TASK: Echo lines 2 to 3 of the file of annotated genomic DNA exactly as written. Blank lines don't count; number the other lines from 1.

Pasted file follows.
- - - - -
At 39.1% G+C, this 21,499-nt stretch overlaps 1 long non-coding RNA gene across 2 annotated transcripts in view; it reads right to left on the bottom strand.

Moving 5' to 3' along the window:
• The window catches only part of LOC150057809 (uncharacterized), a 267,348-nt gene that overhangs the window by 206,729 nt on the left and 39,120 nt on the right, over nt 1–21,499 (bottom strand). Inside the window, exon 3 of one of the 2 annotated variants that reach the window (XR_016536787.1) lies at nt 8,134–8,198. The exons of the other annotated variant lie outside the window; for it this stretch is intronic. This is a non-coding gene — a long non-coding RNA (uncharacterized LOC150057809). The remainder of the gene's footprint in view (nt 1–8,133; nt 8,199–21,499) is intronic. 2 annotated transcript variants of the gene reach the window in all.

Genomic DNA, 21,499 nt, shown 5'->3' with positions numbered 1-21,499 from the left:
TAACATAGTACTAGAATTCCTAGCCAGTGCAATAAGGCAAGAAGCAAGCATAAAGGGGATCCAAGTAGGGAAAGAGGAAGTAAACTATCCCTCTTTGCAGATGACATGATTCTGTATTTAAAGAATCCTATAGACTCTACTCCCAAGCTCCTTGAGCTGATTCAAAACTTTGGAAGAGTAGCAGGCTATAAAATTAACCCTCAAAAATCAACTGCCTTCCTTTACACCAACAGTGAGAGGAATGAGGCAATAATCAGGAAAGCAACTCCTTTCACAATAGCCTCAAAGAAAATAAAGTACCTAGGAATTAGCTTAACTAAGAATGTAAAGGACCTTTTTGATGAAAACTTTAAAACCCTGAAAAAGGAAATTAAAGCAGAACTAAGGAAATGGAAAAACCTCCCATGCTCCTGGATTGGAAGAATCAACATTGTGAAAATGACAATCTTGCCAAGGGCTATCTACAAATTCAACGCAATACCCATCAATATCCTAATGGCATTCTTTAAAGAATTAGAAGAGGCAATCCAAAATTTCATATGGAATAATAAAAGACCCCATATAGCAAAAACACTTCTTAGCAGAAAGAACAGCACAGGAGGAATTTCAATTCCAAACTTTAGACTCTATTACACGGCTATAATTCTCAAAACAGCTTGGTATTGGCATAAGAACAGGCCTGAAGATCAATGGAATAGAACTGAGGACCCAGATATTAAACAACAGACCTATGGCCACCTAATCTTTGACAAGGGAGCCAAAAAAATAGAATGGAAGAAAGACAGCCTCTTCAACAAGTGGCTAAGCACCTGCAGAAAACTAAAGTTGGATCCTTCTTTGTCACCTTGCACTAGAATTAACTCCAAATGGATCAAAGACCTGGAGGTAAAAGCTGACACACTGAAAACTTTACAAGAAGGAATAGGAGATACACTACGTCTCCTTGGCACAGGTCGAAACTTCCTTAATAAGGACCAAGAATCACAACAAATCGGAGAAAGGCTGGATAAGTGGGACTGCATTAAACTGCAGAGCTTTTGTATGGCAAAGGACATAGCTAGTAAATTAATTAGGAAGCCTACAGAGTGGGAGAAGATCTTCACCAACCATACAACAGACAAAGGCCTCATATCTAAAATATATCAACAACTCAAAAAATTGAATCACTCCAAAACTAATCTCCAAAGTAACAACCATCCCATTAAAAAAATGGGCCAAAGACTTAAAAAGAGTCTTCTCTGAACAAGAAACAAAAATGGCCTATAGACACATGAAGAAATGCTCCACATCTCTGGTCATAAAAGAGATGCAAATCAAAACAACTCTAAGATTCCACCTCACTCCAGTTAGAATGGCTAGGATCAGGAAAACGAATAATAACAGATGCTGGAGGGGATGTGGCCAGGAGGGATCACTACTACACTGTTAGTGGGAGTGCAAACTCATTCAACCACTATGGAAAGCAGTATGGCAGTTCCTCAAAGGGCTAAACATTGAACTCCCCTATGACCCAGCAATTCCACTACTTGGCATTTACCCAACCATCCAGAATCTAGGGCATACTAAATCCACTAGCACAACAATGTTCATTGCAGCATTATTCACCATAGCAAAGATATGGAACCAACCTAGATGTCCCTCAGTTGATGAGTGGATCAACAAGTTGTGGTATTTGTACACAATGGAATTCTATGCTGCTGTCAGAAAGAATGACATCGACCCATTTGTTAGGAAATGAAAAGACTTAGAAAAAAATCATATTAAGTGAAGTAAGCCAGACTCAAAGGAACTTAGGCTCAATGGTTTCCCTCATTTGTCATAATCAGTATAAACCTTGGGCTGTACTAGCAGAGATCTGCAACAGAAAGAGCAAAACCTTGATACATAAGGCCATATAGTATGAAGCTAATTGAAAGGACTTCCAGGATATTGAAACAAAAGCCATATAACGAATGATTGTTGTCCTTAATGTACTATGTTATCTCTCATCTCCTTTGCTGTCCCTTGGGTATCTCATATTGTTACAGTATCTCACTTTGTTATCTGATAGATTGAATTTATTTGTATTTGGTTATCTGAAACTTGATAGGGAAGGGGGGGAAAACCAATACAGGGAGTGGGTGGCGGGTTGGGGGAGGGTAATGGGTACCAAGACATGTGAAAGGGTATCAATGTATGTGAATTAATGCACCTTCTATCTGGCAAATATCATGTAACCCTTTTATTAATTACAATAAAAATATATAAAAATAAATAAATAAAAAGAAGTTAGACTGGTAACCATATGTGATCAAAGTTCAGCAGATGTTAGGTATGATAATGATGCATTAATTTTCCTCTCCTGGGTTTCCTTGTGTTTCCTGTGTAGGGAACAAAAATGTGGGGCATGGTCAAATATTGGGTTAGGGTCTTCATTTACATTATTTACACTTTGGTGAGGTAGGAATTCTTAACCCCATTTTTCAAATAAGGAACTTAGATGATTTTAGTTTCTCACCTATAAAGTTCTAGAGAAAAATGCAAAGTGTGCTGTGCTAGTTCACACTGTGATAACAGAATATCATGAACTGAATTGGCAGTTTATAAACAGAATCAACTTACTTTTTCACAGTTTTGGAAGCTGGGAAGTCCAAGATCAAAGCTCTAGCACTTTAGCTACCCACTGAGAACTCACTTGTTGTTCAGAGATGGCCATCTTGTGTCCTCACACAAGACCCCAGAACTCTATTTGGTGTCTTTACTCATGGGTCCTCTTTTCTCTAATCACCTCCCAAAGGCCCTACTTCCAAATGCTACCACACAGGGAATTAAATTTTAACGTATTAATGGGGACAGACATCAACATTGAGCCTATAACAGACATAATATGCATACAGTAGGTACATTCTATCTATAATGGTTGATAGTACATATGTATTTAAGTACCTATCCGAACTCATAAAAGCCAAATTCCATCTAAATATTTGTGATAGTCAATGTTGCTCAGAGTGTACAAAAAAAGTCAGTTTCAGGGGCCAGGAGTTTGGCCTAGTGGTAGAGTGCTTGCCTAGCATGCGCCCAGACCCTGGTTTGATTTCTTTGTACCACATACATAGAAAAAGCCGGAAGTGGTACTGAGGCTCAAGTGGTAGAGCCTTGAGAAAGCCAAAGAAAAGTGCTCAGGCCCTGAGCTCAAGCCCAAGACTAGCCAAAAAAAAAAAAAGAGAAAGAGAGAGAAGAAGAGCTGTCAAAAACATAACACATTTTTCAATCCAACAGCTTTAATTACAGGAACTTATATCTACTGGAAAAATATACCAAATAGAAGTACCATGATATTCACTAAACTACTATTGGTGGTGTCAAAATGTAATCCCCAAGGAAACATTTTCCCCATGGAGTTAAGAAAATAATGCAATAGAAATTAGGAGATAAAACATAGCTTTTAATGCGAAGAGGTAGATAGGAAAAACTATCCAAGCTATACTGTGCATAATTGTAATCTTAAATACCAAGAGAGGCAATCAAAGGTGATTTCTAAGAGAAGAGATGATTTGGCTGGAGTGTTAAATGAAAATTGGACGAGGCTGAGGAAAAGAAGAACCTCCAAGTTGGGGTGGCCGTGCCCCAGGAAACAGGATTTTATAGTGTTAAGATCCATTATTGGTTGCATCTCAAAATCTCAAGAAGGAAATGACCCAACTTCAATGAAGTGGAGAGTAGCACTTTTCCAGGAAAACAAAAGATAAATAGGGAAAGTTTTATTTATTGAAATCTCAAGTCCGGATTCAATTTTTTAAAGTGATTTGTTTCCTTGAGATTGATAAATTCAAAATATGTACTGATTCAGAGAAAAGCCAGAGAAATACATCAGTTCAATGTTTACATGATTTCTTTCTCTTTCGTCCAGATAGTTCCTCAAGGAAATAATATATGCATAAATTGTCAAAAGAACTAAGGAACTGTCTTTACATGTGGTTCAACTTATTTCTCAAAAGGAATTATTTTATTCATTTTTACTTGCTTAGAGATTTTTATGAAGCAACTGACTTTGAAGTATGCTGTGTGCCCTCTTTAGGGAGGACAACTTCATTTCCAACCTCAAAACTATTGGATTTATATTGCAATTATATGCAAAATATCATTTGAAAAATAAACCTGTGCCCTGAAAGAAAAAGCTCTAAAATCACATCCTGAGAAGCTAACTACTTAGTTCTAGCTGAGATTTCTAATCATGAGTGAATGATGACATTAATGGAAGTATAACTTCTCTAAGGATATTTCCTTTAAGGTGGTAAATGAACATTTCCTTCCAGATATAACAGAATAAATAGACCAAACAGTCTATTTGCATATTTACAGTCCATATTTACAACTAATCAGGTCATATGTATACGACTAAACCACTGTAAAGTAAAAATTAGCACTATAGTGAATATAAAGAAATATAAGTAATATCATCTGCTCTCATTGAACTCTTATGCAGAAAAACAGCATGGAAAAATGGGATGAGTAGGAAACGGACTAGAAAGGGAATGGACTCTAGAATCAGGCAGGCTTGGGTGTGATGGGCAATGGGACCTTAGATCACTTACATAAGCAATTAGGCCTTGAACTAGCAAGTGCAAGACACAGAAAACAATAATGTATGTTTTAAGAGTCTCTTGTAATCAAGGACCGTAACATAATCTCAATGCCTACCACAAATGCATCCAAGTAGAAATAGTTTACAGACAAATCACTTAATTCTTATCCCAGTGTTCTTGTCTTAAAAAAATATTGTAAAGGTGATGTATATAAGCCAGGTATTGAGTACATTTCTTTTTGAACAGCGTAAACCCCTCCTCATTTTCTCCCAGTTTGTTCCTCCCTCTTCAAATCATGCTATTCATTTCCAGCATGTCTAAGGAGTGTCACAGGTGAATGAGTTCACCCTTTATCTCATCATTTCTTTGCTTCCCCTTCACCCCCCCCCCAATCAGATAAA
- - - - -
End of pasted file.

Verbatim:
Moving 5' to 3' along the window:
• The window catches only part of LOC150057809 (uncharacterized), a 267,348-nt gene that overhangs the window by 206,729 nt on the left and 39,120 nt on the right, over nt 1–21,499 (bottom strand). Inside the window, exon 3 of one of the 2 annotated variants that reach the window (XR_016536787.1) lies at nt 8,134–8,198. The exons of the other annotated variant lie outside the window; for it this stretch is intronic. This is a non-coding gene — a long non-coding RNA (uncharacterized LOC150057809). The remainder of the gene's footprint in view (nt 1–8,133; nt 8,199–21,499) is intronic. 2 annotated transcript variants of the gene reach the window in all.